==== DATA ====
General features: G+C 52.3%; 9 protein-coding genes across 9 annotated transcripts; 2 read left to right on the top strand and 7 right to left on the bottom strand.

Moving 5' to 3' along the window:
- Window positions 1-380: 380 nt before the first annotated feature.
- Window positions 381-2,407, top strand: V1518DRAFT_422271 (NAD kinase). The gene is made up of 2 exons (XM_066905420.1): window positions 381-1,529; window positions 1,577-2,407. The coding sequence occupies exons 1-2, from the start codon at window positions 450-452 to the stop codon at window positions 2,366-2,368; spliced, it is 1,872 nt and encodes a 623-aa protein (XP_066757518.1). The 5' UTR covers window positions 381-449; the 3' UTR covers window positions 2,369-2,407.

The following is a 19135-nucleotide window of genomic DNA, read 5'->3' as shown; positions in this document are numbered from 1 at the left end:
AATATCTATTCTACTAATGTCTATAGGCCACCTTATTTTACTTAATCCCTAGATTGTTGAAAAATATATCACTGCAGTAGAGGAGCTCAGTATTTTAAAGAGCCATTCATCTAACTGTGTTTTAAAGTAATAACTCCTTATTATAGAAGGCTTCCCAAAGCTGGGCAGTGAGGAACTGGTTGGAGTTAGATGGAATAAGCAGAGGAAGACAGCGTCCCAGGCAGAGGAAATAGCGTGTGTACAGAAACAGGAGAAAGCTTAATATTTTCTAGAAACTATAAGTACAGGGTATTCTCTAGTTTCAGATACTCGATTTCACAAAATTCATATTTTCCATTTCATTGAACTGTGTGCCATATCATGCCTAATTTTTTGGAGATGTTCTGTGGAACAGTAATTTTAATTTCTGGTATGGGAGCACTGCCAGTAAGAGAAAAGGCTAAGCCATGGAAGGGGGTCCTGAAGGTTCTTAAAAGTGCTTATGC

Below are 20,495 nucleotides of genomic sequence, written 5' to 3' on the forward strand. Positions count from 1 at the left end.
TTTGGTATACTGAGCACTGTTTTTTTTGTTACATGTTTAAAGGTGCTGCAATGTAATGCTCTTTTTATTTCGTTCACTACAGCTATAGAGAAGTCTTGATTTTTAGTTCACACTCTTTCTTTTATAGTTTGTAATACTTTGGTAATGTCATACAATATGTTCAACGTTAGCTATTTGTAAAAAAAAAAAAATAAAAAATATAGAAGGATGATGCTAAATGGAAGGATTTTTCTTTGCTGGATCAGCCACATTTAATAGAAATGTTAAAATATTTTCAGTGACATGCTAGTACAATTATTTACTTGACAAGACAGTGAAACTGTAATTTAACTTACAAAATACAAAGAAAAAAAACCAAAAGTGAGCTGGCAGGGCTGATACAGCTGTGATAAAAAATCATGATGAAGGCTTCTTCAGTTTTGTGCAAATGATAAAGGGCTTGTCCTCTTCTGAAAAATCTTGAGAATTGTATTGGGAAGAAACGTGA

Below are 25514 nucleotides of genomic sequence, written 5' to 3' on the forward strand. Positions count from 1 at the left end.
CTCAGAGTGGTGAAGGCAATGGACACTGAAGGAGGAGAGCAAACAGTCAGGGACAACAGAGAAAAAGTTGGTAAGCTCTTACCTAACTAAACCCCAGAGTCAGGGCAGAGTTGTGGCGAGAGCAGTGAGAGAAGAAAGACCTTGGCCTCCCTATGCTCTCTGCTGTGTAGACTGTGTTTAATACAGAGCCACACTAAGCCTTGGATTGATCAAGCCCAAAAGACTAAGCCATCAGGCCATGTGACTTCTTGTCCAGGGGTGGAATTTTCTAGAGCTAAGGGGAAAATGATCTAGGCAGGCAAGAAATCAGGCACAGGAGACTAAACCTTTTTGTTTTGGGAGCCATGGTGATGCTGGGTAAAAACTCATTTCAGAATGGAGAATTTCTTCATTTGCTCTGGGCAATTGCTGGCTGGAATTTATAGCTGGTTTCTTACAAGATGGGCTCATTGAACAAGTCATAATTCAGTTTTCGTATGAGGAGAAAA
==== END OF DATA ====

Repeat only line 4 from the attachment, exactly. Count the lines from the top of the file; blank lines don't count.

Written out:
- Window positions 381-2,407, top strand: V1518DRAFT_422271 (NAD kinase). The gene is made up of 2 exons (XM_066905420.1): window positions 381-1,529; window positions 1,577-2,407. The coding sequence occupies exons 1-2, from the start codon at window positions 450-452 to the stop codon at window positions 2,366-2,368; spliced, it is 1,872 nt and encodes a 623-aa protein (XP_066757518.1). The 5' UTR covers window positions 381-449; the 3' UTR covers window positions 2,369-2,407.